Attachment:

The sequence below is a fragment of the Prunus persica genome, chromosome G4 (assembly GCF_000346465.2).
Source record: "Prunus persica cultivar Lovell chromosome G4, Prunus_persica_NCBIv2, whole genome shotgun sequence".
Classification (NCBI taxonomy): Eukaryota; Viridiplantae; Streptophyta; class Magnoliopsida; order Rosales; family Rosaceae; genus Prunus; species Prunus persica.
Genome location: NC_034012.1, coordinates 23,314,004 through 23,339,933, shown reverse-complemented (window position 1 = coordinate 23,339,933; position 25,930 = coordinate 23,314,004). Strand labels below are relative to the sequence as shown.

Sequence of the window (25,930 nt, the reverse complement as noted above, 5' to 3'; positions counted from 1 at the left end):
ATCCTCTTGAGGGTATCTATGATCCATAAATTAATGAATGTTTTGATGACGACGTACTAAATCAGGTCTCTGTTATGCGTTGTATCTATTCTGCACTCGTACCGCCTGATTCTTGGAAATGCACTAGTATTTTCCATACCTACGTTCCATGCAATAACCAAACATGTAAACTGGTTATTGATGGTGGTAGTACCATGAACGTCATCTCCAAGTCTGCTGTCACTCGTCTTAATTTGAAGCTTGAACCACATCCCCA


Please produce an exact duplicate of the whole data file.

The sequence below is a fragment of the Prunus persica genome, chromosome G4 (assembly GCF_000346465.2).
Source record: "Prunus persica cultivar Lovell chromosome G4, Prunus_persica_NCBIv2, whole genome shotgun sequence".
Classification (NCBI taxonomy): Eukaryota; Viridiplantae; Streptophyta; class Magnoliopsida; order Rosales; family Rosaceae; genus Prunus; species Prunus persica.
Genome location: NC_034012.1, coordinates 23,314,004 through 23,339,933, shown reverse-complemented (window position 1 = coordinate 23,339,933; position 25,930 = coordinate 23,314,004). Strand labels below are relative to the sequence as shown.

Sequence of the window (25,930 nt, the reverse complement as noted above, 5' to 3'; positions counted from 1 at the left end):
ATCCTCTTGAGGGTATCTATGATCCATAAATTAATGAATGTTTTGATGACGACGTACTAAATCAGGTCTCTGTTATGCGTTGTATCTATTCTGCACTCGTACCGCCTGATTCTTGGAAATGCACTAGTATTTTCCATACCTACGTTCCATGCAATAACCAAACATGTAAACTGGTTATTGATGGTGGTAGTACCATGAACGTCATCTCCAAGTCTGCTGTCACTCGTCTTAATTTGAAGCTTGAACCACATCCCCA